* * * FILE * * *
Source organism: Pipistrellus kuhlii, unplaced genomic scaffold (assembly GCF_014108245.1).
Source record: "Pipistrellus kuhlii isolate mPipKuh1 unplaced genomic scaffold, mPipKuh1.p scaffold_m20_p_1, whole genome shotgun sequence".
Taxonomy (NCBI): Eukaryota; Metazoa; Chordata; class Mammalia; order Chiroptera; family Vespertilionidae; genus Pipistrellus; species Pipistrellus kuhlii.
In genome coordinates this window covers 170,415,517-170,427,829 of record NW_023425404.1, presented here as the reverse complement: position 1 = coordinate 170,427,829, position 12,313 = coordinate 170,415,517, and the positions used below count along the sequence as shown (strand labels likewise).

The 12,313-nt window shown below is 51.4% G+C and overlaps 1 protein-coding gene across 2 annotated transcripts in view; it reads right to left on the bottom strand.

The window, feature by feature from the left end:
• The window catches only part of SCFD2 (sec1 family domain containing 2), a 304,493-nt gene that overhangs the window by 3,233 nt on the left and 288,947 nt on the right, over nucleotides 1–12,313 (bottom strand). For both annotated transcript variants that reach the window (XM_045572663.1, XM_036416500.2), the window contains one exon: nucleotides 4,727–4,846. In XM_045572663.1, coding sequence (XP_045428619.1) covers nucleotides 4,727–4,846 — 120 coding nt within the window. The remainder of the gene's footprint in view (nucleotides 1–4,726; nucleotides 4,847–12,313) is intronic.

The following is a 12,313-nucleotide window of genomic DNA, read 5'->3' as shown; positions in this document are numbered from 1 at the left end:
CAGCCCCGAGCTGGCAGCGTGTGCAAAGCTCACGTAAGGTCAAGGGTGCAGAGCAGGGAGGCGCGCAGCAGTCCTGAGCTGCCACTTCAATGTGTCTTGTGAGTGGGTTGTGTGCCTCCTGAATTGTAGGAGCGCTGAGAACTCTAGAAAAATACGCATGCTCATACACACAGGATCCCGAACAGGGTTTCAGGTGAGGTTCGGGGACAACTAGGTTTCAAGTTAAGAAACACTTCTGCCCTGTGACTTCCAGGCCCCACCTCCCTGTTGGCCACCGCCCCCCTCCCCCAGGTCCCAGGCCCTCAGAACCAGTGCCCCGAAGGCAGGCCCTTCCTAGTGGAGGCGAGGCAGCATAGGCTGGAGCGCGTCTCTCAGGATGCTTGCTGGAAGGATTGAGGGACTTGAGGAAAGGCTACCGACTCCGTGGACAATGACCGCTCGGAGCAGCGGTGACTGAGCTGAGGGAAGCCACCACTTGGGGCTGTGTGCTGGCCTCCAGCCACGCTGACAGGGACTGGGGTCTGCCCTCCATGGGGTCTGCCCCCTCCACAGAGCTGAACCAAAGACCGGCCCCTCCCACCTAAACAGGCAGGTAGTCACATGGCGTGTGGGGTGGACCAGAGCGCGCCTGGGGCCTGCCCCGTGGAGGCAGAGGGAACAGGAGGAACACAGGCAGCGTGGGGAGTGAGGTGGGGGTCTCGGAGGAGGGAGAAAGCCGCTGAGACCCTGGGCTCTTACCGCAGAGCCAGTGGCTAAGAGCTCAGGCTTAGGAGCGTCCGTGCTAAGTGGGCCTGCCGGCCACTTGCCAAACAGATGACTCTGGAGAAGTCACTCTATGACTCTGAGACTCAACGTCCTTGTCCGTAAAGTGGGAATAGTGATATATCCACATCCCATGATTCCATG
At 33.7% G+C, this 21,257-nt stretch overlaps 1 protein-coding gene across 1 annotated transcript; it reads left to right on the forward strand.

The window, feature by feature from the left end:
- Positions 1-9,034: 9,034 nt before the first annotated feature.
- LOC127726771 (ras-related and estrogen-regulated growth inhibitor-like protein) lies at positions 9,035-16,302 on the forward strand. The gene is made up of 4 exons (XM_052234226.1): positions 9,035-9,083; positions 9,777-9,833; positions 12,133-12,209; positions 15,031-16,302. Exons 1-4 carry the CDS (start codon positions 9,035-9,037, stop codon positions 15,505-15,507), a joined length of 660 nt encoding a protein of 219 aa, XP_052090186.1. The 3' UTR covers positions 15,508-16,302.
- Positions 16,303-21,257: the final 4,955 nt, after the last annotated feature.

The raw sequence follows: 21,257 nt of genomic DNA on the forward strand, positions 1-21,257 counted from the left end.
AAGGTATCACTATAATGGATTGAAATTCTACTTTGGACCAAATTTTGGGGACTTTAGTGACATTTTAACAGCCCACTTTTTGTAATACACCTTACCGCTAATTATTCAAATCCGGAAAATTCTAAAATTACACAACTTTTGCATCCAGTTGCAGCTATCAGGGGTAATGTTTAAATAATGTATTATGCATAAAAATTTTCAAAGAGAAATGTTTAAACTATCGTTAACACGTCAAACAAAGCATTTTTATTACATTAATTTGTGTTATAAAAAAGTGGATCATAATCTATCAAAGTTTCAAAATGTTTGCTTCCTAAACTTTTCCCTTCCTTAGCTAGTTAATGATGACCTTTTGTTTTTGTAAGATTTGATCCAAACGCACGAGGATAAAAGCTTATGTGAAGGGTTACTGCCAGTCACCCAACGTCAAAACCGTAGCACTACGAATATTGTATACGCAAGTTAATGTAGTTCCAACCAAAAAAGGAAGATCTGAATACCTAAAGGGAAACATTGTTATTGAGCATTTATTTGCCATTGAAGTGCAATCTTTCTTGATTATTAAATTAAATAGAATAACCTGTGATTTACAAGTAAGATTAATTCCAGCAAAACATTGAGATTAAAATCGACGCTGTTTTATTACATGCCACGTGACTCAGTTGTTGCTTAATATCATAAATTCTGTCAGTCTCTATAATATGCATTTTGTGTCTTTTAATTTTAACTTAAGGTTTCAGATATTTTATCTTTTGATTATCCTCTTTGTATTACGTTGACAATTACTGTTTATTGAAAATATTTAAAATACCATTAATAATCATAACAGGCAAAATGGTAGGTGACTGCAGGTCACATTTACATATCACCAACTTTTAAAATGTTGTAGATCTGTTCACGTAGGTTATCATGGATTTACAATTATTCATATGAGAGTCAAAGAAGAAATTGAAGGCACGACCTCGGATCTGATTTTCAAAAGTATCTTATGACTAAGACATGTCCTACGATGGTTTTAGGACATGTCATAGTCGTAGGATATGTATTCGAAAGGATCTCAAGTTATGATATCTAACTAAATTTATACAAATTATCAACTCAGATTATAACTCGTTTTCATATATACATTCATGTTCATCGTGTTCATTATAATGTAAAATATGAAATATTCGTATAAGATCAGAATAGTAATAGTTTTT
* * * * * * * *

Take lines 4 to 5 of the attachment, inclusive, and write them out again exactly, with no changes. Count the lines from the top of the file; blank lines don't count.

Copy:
In genome coordinates this window covers 170,415,517-170,427,829 of record NW_023425404.1, presented here as the reverse complement: position 1 = coordinate 170,427,829, position 12,313 = coordinate 170,415,517, and the positions used below count along the sequence as shown (strand labels likewise).

The 12,313-nt window shown below is 51.4% G+C and overlaps 1 protein-coding gene across 2 annotated transcripts in view; it reads right to left on the bottom strand.